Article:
New Delhi, June 10 (ANI): With little over a month left for the meeting between the foreign ministers of India and Pakistan, New Delhi appears keen on taking its relationship with Islamabad forward, and is realistic about its expectations but not overly ambitious about the talks process.
In the post-26/11 period, New Delhi found that its decision to stop all interaction with Pakistan was not delivering the expected response or results. In the Indian Government's view, Pakistan's reluctance to move on the 26/11 investigations, Hafeez Saeed and the Lashkar-e-Toiba (LeT) did not inspire confidence, but not talking, also was not improving matters.
Now, however, in view of the positive and conciliatory statements emanating from Islamabad, there is optimism, hope and confidence about forward movement on resuming dialogue.
The Indian Government feels these statements and improved body language, be it from President Asif Ali Zardari, or Prime Minister Yousuf Raza Gilani or Foreign Minister Shah Mahmood Qureshi, had its beginnings in Sharm-el-Sheikh on the sidelines of the NAM Summit, and went further into Thimpu and now hopefully will be taken forward in Islamabad.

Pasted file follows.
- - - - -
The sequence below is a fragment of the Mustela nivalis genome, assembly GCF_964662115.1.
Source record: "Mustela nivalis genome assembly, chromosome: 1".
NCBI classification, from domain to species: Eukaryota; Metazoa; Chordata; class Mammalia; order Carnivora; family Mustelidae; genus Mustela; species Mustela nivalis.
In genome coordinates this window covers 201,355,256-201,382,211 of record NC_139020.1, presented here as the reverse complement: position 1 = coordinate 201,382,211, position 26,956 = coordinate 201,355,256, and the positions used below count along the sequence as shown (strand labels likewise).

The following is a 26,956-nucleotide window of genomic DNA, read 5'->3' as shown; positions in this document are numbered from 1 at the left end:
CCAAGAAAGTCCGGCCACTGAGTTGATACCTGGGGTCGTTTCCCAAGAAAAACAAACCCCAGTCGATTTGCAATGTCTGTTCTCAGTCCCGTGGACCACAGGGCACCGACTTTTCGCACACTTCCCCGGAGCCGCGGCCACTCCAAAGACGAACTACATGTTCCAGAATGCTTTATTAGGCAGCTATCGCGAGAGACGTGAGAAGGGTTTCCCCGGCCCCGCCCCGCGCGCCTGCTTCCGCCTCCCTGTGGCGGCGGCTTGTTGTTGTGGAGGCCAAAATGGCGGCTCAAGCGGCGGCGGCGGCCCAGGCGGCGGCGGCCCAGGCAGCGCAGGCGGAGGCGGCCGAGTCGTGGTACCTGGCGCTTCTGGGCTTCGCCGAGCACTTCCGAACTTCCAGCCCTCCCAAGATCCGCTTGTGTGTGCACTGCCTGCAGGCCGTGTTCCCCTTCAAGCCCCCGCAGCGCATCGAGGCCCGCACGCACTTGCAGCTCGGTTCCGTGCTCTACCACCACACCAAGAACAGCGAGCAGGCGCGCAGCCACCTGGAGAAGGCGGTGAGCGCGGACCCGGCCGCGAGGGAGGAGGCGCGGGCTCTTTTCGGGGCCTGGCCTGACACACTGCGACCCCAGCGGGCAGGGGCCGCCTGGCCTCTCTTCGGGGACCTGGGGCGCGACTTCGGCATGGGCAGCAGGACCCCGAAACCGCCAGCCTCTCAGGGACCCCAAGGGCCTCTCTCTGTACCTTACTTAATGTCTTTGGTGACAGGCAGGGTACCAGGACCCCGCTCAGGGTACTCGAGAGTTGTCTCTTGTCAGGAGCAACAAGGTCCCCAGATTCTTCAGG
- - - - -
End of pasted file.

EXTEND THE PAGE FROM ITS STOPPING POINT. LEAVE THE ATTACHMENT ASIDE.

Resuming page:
The government sees its relationship with Islamabad as an evolving one, a relationship that can be further developed with the growing groundswell of support. The mood in both South Asian capitals suggests "peace at all costs".
The Indian Government is moving forward on many fronts such as with ASEAN, but Pakistan remains the most emotive one.
The Government says that when the media plays up issues related to India and Pakistan, it has to react.
On how doable was the restoration of the composite dialogue and peace process, especially in the wake of the 26/11-terror strike and the deliberations at Sharm-el-Sheikh and Thimpu, the government reveals that it has noticed a "change in the tone and tenor" of the Pakistan leadership since that summit meeting in July 2009.
The change in approach to Pakistan's engagement with India should be acknowledged pragmatically, the government says.
Pakistan wants to engage with India, and the latter is also seeing the forthcoming meeting of the foreign secretaries of the two countries and Union Home Minister P. Chidambaram's visit to Islamabad for the SAARC Home Ministers' Conference at the end of this month, as a "window of opportunity" for both countries to bring their suspended dialogue back on track.
In the wake of Prime Minister Manmohan Singh taking the initiative to engage with his Pakistani counterpart Yousuf Raza Gilani, both at Sharm-el-Sheikh and in Thimpu (on the sidelines of the SAARC Summit), the Indian Government says it is ready to explore and apply every possible strategy to get both countries to talk on all issues.
There is now a belief that the atmosphere is right for the talks to take place; that a genuine effort must be made to reduce the trust deficit.
The Indian Government feels that both countries are in a position to discuss "unresolved and unfinished agenda" in a positive manner.